Ehmke broke in with the Federal League
but was grabbed by Detroit when the Feds folded
and twice won 17 games for them. Traded to the Red Sox in 1923, he pitched a no-hitter
that would have been a one-hitter had not an Athletics' runner failed to touch first
base on an apparent double. Four days later he pitched a one-hitter against the Yankees,
the only hit being a ground ball that bounced off the third baseman's chest. Ehmke
won 20 games for the Red Sox in '23 and 19 the next season. By 1929, he seemed nearly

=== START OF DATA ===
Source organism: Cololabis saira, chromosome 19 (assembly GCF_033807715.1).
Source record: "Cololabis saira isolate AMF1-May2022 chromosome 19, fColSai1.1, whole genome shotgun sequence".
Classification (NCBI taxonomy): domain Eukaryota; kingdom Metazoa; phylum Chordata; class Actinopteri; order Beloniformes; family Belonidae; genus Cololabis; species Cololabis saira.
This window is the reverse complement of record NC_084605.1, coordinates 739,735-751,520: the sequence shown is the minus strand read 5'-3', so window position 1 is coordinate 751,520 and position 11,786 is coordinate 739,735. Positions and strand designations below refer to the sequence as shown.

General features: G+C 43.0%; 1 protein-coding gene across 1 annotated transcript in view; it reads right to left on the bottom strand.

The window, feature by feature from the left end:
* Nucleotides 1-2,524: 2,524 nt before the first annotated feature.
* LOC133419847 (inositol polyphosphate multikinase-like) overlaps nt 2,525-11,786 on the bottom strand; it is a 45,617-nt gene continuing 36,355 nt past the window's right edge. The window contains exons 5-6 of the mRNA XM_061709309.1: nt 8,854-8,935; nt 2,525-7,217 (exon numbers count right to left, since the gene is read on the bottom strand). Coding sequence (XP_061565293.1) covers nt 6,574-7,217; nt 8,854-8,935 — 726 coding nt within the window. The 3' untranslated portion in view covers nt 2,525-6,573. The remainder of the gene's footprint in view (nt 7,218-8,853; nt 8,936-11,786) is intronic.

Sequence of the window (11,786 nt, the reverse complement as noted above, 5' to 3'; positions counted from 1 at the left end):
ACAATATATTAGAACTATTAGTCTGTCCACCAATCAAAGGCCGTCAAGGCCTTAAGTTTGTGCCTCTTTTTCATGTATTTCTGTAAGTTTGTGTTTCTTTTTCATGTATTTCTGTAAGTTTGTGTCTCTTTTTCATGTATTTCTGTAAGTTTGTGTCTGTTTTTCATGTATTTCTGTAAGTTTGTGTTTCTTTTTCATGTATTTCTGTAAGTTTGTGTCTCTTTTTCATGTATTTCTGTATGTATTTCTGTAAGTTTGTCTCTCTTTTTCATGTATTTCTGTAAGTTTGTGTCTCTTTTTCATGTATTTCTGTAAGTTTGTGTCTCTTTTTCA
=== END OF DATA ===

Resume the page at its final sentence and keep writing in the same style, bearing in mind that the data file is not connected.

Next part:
washed up, having won only seven games for the pennant-winning Athletics. It came
as a shock when Connie Mack
started him in the World Series opener against the Cubs.
Mack reasoned that the sidearming Ehmke had the perfect mix of control and slow stuff
to keep the predominantly righthand-hitting Cubs off balance, and gave Ehmke time
off near the end of the season to personally scout the Cubs. Ehmke struck out a then-record
13 in pitching an P
eight-hit, 3-1 victory.